(Study of a Rice Queen)
“S.O.A.R. Queen” (Study Of A Rice Queen) is a research on performance strategies to decolonise (white) queerness. The subject of investigation is the queer asian body. Westen queer culture and theory are overwhelming used as the point of reference in mainstream discourse and understanding of queerness, whitewashing the queer expressions of other cultures. I see this as a form of cultural colonisation. As an expansionist project, colonialism is as much about occupying foreign territories, as it is about appropriating culturally-othered bodies and erasing their cultural contexts, histories and knowledge. The starting point of this research is to deterritorialise the colonial power relations embedded within my queer asian body, by undoing some of the west-centric relationalities and contours that have currently shaped it.
Drag has long been used by artists as a strategy to challenge the binary concept of gender and subvert the heteronormative social ordering of sexual identities. In this research, I want to expand the notion of drag and explore its potential as an instrument of decolonisation, to challenge and de-centre the hegemonic west-centric narrative and definition of queerness. Instead of taking reference from the mainstream Euro-American drag culture, which is rooted in western aesthetics and values, I turn to my Chinese root and take inspiration from the male-to-female impersonation in traditional Chinese opera: Nan Dan (男旦).
In this research, I investigate the intersectionality between decolonisation, feminism and queerness. By challenging the west-centric queer culture and looking at it through a decolonial and feminist lens, “S.O.A.R. Queen” problematises the often overlooked colonial and heteropatriarchal aspect within the queer culture. On the primary level, the aim is to develop performance strategies that can resist the whitewashing of non-white queer identities in the current queer culture, while on the secondary level, it is to apply these performance strategies to disrupt the heteropatriarchal norms within Chinese (queer) culture.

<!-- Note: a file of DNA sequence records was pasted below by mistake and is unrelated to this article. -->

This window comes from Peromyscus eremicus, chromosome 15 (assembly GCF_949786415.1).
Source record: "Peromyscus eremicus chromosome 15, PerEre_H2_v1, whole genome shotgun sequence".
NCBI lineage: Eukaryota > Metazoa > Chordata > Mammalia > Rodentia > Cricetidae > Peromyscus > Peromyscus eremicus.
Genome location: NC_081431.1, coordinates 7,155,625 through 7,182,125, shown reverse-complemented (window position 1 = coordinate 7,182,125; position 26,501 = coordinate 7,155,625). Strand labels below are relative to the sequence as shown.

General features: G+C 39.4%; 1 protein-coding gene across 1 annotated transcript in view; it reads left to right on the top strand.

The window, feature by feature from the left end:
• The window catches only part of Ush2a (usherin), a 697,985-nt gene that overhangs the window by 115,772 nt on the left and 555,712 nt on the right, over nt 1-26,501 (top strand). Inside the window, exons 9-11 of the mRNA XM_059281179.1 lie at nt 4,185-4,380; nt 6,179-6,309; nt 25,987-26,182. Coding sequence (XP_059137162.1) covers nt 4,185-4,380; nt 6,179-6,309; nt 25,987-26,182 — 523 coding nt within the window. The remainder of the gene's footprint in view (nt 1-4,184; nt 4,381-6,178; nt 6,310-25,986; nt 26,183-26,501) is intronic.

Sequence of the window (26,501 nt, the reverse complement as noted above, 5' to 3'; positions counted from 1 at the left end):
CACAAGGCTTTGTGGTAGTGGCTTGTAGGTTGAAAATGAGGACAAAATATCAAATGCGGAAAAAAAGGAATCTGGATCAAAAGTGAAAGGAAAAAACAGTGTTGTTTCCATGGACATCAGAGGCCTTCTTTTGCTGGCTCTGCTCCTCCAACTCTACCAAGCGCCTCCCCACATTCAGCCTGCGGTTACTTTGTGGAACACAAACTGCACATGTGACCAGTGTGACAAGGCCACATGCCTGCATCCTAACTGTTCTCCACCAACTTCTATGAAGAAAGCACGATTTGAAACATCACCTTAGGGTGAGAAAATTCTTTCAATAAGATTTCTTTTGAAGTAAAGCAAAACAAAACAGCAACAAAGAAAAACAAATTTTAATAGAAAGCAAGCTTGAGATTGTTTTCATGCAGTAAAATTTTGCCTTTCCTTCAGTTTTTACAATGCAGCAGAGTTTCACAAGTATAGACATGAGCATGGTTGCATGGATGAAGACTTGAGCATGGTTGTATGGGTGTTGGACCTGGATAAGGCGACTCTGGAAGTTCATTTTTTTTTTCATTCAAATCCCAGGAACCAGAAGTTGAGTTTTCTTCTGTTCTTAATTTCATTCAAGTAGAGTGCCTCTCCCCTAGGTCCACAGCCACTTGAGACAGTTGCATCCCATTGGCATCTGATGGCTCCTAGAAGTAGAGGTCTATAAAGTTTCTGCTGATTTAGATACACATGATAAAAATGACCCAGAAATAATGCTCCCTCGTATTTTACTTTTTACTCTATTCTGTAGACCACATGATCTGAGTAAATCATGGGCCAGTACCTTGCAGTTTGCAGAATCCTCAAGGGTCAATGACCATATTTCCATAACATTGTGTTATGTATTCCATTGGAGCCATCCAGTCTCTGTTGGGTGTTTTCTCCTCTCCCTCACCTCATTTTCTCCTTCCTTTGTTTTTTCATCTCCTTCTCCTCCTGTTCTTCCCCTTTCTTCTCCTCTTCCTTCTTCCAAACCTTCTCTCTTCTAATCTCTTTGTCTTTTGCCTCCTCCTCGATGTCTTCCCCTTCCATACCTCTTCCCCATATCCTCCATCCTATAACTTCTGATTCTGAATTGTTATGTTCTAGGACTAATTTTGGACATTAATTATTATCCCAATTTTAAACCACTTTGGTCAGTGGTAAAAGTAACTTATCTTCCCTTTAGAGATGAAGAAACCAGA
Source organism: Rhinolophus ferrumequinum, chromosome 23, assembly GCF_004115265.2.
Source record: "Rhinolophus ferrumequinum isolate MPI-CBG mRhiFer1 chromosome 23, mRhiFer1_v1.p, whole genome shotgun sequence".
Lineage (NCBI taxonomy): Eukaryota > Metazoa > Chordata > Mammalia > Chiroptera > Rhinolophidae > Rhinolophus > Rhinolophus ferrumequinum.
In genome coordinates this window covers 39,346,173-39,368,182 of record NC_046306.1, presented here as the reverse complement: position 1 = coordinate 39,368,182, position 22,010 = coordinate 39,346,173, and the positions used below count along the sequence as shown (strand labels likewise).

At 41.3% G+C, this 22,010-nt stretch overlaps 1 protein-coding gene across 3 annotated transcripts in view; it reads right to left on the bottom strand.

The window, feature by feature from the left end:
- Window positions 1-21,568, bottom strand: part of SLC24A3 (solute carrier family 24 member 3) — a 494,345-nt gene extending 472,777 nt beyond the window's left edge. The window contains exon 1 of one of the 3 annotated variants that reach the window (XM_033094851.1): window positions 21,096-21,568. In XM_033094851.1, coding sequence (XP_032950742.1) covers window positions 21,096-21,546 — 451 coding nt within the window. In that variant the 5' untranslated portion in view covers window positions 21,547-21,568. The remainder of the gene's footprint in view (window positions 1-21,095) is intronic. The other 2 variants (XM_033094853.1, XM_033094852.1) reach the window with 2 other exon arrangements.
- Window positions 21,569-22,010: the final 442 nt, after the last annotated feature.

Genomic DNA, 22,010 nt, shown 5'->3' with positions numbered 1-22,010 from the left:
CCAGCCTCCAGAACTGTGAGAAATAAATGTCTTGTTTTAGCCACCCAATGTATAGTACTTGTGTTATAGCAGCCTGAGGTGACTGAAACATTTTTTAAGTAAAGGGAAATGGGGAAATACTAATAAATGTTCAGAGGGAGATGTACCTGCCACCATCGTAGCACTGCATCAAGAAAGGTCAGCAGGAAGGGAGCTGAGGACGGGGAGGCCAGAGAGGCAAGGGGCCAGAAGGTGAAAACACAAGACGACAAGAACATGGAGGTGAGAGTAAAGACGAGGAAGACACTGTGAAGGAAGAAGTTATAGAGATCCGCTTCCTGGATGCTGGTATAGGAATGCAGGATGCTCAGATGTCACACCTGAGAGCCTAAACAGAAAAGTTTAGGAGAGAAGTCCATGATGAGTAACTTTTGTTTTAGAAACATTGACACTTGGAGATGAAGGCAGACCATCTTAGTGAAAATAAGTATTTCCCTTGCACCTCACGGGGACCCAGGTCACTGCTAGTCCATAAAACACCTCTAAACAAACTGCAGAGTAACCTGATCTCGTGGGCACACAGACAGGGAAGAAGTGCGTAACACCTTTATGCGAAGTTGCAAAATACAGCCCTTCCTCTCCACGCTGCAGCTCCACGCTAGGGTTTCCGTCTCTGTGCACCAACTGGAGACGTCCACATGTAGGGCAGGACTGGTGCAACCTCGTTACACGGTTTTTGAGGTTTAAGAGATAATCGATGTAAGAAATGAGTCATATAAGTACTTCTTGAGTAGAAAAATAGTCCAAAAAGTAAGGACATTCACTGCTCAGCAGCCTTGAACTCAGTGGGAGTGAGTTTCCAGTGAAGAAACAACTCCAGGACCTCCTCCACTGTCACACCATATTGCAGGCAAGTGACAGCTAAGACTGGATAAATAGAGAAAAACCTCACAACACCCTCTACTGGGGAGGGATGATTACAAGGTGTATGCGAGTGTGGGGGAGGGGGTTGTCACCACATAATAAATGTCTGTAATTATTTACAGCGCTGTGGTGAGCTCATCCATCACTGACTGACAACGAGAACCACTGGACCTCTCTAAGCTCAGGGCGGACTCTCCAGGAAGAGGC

Key research questions:
- How can I use the Chinese female archetypes in Nan Dan to create my drag personae?
- What performance strategies can Nan Dan offer as a tool for decolonisation and feminism?
- What are the limitations of Nan Dan as a tool of decolonisation and queer feminism, and how can they be transformed?
- Which “territories” of my queer asian body are reclaimed and which “contours” re-formed, through my embodiment of the Nan Dan-drag?
- How does working with the Nan Dan-drag shift, re-position or re-map my own relationship to the queer asian body and identity?
- What alternative imaginations for the future queer asian body can emerge out of the Nan Dan-drag?
This research started in 2021 and continues till 2023. It is supported by the Berlin Artistic Research Grant Programme (Berliner Förderprogramm Künstlerische Forschung) in 2022-23.
Further support : #takecare program of Fonds Darstellende Künste (2021) and Dis-Tanz-Solo program of Dachverband Tanz Deutschland (2021)
Concept & choreography : Ming Poon
Dramaturgy : Dandan Liu & Yinfu Gao
Movement. : Lee Mun Wai & Gizem Aksu
Chinese opera coach : Aw Yeong Peng Mun
Sound design : Sum-Sum Shen
Costume design : Tin Wang